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Best Montreal Fried Chicken Restaurants

These ain't no PFK.
Best Montreal Fried Chicken Restaurants

It's pretty easy to see that there's a certain style of chicken that's preferred in Montreal. Unlike many North American cities where fried chicken reigns supreme, rotisserie (including Portuguese-style) chicken is the king in Montreal.

But that isn't to say there aren't plenty of amazingly delectable fried chicken restaurants in Montreal. From classic Southern-style to Asian-inspired fried fowl, Montreal makes up for its lack of KFCs and Popeyes by boasting some truly unique and high-quality fried chicken eateries.

Ignoring any place that serves fried chicken with waffles (because that's another list, and honestly, fried chicken doesn't need to be paired with anything other than gravy and a biscuit) here are some of the best Montreal fried chicken restaurants.


51 Roy

A go-to for many Montrealers when it comes to fried chicken, Icehouse gets major points for taking a simple-yet-bold approach to serving their deep-fried fowl. Instead of giving you plates, the server will just dump an entire bucket of chicken right onto the paper-lined table for you to get your hands greasy with.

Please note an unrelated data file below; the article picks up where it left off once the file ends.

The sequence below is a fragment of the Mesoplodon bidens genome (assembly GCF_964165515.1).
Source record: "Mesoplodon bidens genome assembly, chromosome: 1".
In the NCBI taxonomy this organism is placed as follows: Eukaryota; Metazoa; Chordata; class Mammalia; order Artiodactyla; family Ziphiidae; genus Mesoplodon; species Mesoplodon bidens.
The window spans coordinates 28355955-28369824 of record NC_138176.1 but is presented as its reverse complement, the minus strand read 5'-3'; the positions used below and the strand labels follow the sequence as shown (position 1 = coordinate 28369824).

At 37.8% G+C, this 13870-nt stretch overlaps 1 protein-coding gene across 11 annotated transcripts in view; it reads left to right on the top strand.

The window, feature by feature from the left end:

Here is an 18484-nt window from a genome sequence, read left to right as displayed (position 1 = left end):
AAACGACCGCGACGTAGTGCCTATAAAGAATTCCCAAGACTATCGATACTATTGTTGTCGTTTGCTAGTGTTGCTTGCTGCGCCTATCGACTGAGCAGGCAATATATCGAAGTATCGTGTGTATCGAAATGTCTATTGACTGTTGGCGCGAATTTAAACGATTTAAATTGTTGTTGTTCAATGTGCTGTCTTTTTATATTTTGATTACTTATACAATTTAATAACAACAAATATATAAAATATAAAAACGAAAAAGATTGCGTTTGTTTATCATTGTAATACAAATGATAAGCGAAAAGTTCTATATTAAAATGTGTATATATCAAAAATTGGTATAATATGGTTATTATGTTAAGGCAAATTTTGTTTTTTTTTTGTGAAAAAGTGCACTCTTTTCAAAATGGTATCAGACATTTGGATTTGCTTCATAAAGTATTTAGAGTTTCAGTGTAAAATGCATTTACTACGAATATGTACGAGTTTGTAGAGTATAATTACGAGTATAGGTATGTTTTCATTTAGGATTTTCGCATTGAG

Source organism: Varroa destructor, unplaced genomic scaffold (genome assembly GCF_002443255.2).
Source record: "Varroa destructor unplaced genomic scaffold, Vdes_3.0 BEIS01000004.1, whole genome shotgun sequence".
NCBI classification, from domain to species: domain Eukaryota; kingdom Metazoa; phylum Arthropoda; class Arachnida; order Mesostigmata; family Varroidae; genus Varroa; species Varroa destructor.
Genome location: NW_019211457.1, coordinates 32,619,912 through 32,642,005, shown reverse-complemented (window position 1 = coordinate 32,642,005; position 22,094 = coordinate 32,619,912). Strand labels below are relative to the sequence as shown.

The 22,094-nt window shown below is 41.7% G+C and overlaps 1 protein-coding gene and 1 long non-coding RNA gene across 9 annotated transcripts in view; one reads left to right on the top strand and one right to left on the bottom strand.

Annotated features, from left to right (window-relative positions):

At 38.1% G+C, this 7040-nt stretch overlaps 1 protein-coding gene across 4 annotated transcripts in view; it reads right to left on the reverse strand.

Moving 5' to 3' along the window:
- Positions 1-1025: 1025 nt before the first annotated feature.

Using a batter that's sweetened with a touch of maple (we're in Quebec, after all), Icehouse's fried chicken is definitely solid, although I do believe their ribs are better. Actually, I think their ribs are the best in Montreal, but that's a different listicle entirely.


Dinette Triple Crown

6704 Clark

Here is the crown jewel of fried chicken (pun very much intended) in Montreal, at least in my not-so-humble opinion. Tender and juicy with a perfectly crisp skin, Dinette Triple Crown does the best fried chicken outside of the American South. And as someone who's enjoyed the poultry-ecstasy of Willy Mae's, I can back up that claim.

Major points are also awarded to DTC for the BBQ restaurants amazing side dishes, which are definitely as delicious as the mains. Then there's the added benefit of being able to take your order to the nearby park for a picnic (the resto gives you your own basket) in the summer.


Diablos BBQ Smokehouse

3619 Saint Laurent

Offering all sorts of Southern specialities, Diablos is a staple among the Montreal smokehouse scene, and their fried chicken is no slouch even though it isn't made in the restaurant's smoker. Marinated in spiced buttermilk and seasoned with a secret blend of ingredients, Diablos's fried chicken has a crispy skin that packs a solid punch of spicy flavour.


Poulet Bronzé

1622 Lincoln

Admittedly, almost all of the fried chicken joints in Montreal take a somewhat classy approach to the dish. Outside of a couple PFKs on the island, there is a definite lack of any simple, greasy, fast-food style fried chicken spots. So thank the lord of foul there's Poulet Bronzé to fill that void in the Montreal food scene.

Don't expect anything out of this world at Poulet Bronzé or some new, crazy approach to make fried chicken. Poulet Bronzé keeps things basic and comforting, which is what you want out of fried chicken anyway.



630 de Courcelle